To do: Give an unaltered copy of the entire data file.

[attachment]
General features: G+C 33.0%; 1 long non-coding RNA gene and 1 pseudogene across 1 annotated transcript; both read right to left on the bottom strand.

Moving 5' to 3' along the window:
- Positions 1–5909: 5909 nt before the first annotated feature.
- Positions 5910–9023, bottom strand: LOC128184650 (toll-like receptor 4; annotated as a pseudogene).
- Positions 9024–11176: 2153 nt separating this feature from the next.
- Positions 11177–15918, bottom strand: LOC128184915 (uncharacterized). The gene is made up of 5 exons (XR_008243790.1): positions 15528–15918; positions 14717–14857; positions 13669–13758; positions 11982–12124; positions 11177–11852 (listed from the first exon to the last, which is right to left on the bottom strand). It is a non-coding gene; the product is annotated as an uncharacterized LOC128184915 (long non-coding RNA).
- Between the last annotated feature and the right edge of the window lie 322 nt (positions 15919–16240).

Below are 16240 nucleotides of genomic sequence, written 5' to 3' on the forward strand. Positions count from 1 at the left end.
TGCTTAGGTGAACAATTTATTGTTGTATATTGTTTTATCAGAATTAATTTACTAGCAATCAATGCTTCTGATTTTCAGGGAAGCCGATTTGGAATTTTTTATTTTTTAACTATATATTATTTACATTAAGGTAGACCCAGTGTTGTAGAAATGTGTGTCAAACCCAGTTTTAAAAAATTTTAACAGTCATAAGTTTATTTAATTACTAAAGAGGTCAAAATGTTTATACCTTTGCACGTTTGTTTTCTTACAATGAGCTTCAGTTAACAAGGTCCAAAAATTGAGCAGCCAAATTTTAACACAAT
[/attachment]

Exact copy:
General features: G+C 33.0%; 1 long non-coding RNA gene and 1 pseudogene across 1 annotated transcript; both read right to left on the bottom strand.

Moving 5' to 3' along the window:
- Positions 1–5909: 5909 nt before the first annotated feature.
- Positions 5910–9023, bottom strand: LOC128184650 (toll-like receptor 4; annotated as a pseudogene).
- Positions 9024–11176: 2153 nt separating this feature from the next.
- Positions 11177–15918, bottom strand: LOC128184915 (uncharacterized). The gene is made up of 5 exons (XR_008243790.1): positions 15528–15918; positions 14717–14857; positions 13669–13758; positions 11982–12124; positions 11177–11852 (listed from the first exon to the last, which is right to left on the bottom strand). It is a non-coding gene; the product is annotated as an uncharacterized LOC128184915 (long non-coding RNA).
- Between the last annotated feature and the right edge of the window lie 322 nt (positions 15919–16240).

Below are 16240 nucleotides of genomic sequence, written 5' to 3' on the forward strand. Positions count from 1 at the left end.
TGCTTAGGTGAACAATTTATTGTTGTATATTGTTTTATCAGAATTAATTTACTAGCAATCAATGCTTCTGATTTTCAGGGAAGCCGATTTGGAATTTTTTATTTTTTAACTATATATTATTTACATTAAGGTAGACCCAGTGTTGTAGAAATGTGTGTCAAACCCAGTTTTAAAAAATTTTAACAGTCATAAGTTTATTTAATTACTAAAGAGGTCAAAATGTTTATACCTTTGCACGTTTGTTTTCTTACAATGAGCTTCAGTTAACAAGGTCCAAAAATTGAGCAGCCAAATTTTAACACAAT